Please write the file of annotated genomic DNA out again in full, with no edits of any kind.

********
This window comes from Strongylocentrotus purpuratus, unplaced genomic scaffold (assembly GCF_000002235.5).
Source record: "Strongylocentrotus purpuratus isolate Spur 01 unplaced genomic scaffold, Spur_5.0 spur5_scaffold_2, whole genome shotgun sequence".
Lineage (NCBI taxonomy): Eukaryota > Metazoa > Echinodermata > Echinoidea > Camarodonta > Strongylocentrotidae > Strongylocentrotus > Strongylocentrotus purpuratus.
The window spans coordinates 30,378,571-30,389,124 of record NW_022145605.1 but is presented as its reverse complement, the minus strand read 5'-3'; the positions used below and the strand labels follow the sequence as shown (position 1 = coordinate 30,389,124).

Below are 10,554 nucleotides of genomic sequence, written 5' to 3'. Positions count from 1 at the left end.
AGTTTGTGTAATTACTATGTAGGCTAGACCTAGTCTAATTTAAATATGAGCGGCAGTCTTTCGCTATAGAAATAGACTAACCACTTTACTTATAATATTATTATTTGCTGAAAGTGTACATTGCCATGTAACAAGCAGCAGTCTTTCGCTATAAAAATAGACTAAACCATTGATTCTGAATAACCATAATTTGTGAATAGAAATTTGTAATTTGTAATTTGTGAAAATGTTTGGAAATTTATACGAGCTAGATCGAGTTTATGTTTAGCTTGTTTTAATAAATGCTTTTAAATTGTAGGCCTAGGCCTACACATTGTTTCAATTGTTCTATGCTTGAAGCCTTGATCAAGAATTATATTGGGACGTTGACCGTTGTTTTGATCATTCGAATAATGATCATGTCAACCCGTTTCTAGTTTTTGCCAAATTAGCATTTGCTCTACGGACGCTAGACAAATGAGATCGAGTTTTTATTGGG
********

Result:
This window comes from Strongylocentrotus purpuratus, unplaced genomic scaffold (assembly GCF_000002235.5).
Source record: "Strongylocentrotus purpuratus isolate Spur 01 unplaced genomic scaffold, Spur_5.0 spur5_scaffold_2, whole genome shotgun sequence".
Lineage (NCBI taxonomy): Eukaryota > Metazoa > Echinodermata > Echinoidea > Camarodonta > Strongylocentrotidae > Strongylocentrotus > Strongylocentrotus purpuratus.
The window spans coordinates 30,378,571-30,389,124 of record NW_022145605.1 but is presented as its reverse complement, the minus strand read 5'-3'; the positions used below and the strand labels follow the sequence as shown (position 1 = coordinate 30,389,124).

Below are 10,554 nucleotides of genomic sequence, written 5' to 3'. Positions count from 1 at the left end.
AGTTTGTGTAATTACTATGTAGGCTAGACCTAGTCTAATTTAAATATGAGCGGCAGTCTTTCGCTATAGAAATAGACTAACCACTTTACTTATAATATTATTATTTGCTGAAAGTGTACATTGCCATGTAACAAGCAGCAGTCTTTCGCTATAAAAATAGACTAAACCATTGATTCTGAATAACCATAATTTGTGAATAGAAATTTGTAATTTGTAATTTGTGAAAATGTTTGGAAATTTATACGAGCTAGATCGAGTTTATGTTTAGCTTGTTTTAATAAATGCTTTTAAATTGTAGGCCTAGGCCTACACATTGTTTCAATTGTTCTATGCTTGAAGCCTTGATCAAGAATTATATTGGGACGTTGACCGTTGTTTTGATCATTCGAATAATGATCATGTCAACCCGTTTCTAGTTTTTGCCAAATTAGCATTTGCTCTACGGACGCTAGACAAATGAGATCGAGTTTTTATTGGG